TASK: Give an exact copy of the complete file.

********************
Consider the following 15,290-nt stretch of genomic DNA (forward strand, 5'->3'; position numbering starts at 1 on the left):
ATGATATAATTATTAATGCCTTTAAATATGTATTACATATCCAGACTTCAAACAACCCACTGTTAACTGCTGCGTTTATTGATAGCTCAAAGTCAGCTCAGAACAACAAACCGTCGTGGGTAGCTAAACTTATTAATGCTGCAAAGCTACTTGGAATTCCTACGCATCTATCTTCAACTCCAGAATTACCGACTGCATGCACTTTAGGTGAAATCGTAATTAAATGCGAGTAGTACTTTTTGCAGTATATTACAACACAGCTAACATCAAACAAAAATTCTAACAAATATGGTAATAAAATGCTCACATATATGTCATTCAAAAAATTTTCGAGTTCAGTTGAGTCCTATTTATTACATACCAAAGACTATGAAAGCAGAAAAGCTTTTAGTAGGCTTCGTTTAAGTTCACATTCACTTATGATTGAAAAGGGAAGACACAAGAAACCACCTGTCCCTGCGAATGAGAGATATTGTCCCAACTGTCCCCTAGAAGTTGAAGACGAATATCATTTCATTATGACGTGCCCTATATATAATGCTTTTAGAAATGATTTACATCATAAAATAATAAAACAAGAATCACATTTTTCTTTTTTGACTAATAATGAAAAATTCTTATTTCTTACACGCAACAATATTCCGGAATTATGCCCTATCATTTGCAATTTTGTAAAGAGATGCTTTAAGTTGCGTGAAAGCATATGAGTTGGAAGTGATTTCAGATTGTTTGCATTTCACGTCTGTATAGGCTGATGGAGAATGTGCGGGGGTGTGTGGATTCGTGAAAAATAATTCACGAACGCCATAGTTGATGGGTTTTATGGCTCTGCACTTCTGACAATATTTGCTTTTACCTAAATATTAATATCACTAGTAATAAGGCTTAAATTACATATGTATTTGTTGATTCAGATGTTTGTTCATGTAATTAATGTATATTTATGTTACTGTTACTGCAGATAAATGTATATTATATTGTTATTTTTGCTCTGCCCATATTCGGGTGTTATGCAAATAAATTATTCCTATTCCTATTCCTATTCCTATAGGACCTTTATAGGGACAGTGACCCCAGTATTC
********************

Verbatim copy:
Consider the following 15,290-nt stretch of genomic DNA (forward strand, 5'->3'; position numbering starts at 1 on the left):
ATGATATAATTATTAATGCCTTTAAATATGTATTACATATCCAGACTTCAAACAACCCACTGTTAACTGCTGCGTTTATTGATAGCTCAAAGTCAGCTCAGAACAACAAACCGTCGTGGGTAGCTAAACTTATTAATGCTGCAAAGCTACTTGGAATTCCTACGCATCTATCTTCAACTCCAGAATTACCGACTGCATGCACTTTAGGTGAAATCGTAATTAAATGCGAGTAGTACTTTTTGCAGTATATTACAACACAGCTAACATCAAACAAAAATTCTAACAAATATGGTAATAAAATGCTCACATATATGTCATTCAAAAAATTTTCGAGTTCAGTTGAGTCCTATTTATTACATACCAAAGACTATGAAAGCAGAAAAGCTTTTAGTAGGCTTCGTTTAAGTTCACATTCACTTATGATTGAAAAGGGAAGACACAAGAAACCACCTGTCCCTGCGAATGAGAGATATTGTCCCAACTGTCCCCTAGAAGTTGAAGACGAATATCATTTCATTATGACGTGCCCTATATATAATGCTTTTAGAAATGATTTACATCATAAAATAATAAAACAAGAATCACATTTTTCTTTTTTGACTAATAATGAAAAATTCTTATTTCTTACACGCAACAATATTCCGGAATTATGCCCTATCATTTGCAATTTTGTAAAGAGATGCTTTAAGTTGCGTGAAAGCATATGAGTTGGAAGTGATTTCAGATTGTTTGCATTTCACGTCTGTATAGGCTGATGGAGAATGTGCGGGGGTGTGTGGATTCGTGAAAAATAATTCACGAACGCCATAGTTGATGGGTTTTATGGCTCTGCACTTCTGACAATATTTGCTTTTACCTAAATATTAATATCACTAGTAATAAGGCTTAAATTACATATGTATTTGTTGATTCAGATGTTTGTTCATGTAATTAATGTATATTTATGTTACTGTTACTGCAGATAAATGTATATTATATTGTTATTTTTGCTCTGCCCATATTCGGGTGTTATGCAAATAAATTATTCCTATTCCTATTCCTATTCCTATAGGACCTTTATAGGGACAGTGACCCCAGTATTC